Universal Declaration of Human Rights and Education
On December 10, 1948, when the United Nations General Assembly adopted and proclaimed the Universal Declaration of Human Rights (UDHR), it called upon member-states to publicize the declaration and for it to be disseminated, displayed, and read in schools and other educational institutions in all member-states. From the beginning, the UDHR was seen as an educational tool, and it was also quickly recognized as a campaigning tool to secure justice, freedom, and peace in the world. It is comprised of a preamble and 30 articles. The UDHR confirms the universal right not only to education but also to human rights education. Human rights education is essentially about learning to live together in contexts of diversity at all scales from the local to the global. It is concerned with developing solidarities across differences with the aim of realizing dignity, justice and recognition for all, and particularly for the oppressed. It recognizes diversity as a central feature of our humanity and demands political and educational frameworks that respect the equal dignity of all people.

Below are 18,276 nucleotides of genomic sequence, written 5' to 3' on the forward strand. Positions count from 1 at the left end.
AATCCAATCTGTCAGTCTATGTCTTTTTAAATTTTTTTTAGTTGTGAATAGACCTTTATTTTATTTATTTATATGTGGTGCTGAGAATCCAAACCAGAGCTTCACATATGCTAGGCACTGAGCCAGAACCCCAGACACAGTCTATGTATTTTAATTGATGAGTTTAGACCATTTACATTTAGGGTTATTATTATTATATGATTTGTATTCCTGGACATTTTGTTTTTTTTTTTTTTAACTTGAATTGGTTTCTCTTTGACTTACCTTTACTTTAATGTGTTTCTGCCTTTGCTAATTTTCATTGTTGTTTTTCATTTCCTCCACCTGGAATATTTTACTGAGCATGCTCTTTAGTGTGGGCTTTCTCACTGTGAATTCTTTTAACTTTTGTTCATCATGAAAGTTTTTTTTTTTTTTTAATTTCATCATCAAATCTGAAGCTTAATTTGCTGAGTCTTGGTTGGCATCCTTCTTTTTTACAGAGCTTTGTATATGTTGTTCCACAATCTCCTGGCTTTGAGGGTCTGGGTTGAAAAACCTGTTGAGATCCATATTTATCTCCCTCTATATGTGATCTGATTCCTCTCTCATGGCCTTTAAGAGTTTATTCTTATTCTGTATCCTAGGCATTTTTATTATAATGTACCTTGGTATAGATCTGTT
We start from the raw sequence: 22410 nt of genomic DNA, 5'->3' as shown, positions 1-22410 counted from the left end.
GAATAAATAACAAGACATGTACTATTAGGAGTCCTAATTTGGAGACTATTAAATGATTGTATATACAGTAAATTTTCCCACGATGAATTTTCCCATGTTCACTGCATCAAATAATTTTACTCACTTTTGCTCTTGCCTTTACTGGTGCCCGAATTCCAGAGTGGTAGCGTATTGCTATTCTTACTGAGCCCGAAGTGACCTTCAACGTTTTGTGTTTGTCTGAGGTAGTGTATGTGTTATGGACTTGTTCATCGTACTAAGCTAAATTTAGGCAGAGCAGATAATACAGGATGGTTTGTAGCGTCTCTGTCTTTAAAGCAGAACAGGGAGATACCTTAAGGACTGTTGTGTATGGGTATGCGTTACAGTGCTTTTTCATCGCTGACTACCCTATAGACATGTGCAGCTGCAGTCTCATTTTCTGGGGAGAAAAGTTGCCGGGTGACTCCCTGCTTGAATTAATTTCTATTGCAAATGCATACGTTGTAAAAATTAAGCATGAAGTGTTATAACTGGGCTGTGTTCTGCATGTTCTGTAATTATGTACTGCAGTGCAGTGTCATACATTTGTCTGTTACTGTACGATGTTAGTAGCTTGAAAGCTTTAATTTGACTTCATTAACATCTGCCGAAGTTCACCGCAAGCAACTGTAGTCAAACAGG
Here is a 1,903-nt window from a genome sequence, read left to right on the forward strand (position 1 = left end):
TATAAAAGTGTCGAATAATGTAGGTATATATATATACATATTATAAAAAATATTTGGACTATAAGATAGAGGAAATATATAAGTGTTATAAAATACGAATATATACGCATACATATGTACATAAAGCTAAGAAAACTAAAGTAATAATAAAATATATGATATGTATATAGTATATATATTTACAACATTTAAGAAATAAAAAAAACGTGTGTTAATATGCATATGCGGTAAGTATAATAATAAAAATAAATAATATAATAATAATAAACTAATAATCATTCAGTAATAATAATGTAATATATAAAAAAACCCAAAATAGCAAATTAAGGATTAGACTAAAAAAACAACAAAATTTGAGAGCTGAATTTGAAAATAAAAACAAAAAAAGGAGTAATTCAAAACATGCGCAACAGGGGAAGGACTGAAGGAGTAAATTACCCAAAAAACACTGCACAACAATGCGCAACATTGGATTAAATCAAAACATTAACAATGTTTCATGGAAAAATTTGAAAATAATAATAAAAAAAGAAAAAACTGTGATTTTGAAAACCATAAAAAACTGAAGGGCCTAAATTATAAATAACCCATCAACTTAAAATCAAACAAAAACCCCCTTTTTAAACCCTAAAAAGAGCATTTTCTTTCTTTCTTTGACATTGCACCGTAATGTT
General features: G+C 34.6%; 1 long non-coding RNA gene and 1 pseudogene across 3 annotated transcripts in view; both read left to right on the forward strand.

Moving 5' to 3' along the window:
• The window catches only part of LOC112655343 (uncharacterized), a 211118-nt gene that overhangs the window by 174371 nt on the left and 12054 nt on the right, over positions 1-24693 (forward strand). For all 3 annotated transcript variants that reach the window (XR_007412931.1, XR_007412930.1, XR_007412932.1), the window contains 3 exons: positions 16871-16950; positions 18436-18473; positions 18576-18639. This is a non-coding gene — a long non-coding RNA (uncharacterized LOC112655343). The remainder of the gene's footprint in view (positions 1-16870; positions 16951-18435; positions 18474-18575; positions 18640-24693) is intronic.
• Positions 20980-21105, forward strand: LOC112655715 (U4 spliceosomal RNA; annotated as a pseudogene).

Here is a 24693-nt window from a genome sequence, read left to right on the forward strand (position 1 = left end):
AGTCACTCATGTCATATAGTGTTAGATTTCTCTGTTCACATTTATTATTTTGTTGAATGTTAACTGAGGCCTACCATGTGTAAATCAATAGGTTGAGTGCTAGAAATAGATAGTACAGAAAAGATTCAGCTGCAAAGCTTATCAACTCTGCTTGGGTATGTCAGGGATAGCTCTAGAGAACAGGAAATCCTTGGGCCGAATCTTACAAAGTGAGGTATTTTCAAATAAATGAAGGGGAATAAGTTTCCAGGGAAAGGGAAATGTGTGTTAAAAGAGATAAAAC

Obligations on Governments
The UN acknowledged the school as central in guaranteeing, protecting, and promoting human rights, recognizing that the effective protection and promotion of human rights depend on knowledge and understanding of these rights. A right is not a right unless each individual, as a rights holder, is aware of his or her rights. Governments have a responsibility to ensure that their populations are familiar with human rights. The preamble to the UDHR observes that "Member States have pledged themselves to achieve, in co-operation with the United Nations, the promotion of universal respect for and observance of human rights and fundamental freedoms [noting that]a common understanding of these rights and freedoms is of the greatest importance for the full realization of this pledge".
With the pr...